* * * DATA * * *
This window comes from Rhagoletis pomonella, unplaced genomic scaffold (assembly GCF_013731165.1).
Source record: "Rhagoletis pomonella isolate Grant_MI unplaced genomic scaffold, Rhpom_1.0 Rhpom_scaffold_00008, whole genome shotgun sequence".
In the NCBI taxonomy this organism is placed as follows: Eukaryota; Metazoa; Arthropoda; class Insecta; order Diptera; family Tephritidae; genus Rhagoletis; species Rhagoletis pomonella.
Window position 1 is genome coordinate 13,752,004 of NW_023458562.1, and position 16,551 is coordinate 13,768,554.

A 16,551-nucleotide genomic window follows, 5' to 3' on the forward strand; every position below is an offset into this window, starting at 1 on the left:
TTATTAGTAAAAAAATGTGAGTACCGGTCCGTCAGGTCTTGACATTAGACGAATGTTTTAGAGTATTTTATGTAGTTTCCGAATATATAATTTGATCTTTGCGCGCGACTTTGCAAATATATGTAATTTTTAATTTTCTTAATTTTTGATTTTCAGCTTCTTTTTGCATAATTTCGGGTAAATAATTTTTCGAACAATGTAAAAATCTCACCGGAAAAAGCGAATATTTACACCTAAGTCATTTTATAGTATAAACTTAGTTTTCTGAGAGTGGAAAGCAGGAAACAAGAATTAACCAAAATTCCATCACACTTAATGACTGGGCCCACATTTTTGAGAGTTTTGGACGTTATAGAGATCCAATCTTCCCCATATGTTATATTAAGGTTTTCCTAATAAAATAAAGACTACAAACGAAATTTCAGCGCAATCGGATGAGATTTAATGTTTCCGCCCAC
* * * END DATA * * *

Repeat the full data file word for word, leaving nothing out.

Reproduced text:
This window comes from Rhagoletis pomonella, unplaced genomic scaffold (assembly GCF_013731165.1).
Source record: "Rhagoletis pomonella isolate Grant_MI unplaced genomic scaffold, Rhpom_1.0 Rhpom_scaffold_00008, whole genome shotgun sequence".
In the NCBI taxonomy this organism is placed as follows: Eukaryota; Metazoa; Arthropoda; class Insecta; order Diptera; family Tephritidae; genus Rhagoletis; species Rhagoletis pomonella.
Window position 1 is genome coordinate 13,752,004 of NW_023458562.1, and position 16,551 is coordinate 13,768,554.

A 16,551-nucleotide genomic window follows, 5' to 3' on the forward strand; every position below is an offset into this window, starting at 1 on the left:
TTATTAGTAAAAAAATGTGAGTACCGGTCCGTCAGGTCTTGACATTAGACGAATGTTTTAGAGTATTTTATGTAGTTTCCGAATATATAATTTGATCTTTGCGCGCGACTTTGCAAATATATGTAATTTTTAATTTTCTTAATTTTTGATTTTCAGCTTCTTTTTGCATAATTTCGGGTAAATAATTTTTCGAACAATGTAAAAATCTCACCGGAAAAAGCGAATATTTACACCTAAGTCATTTTATAGTATAAACTTAGTTTTCTGAGAGTGGAAAGCAGGAAACAAGAATTAACCAAAATTCCATCACACTTAATGACTGGGCCCACATTTTTGAGAGTTTTGGACGTTATAGAGATCCAATCTTCCCCATATGTTATATTAAGGTTTTCCTAATAAAATAAAGACTACAAACGAAATTTCAGCGCAATCGGATGAGATTTAATGTTTCCGCCCAC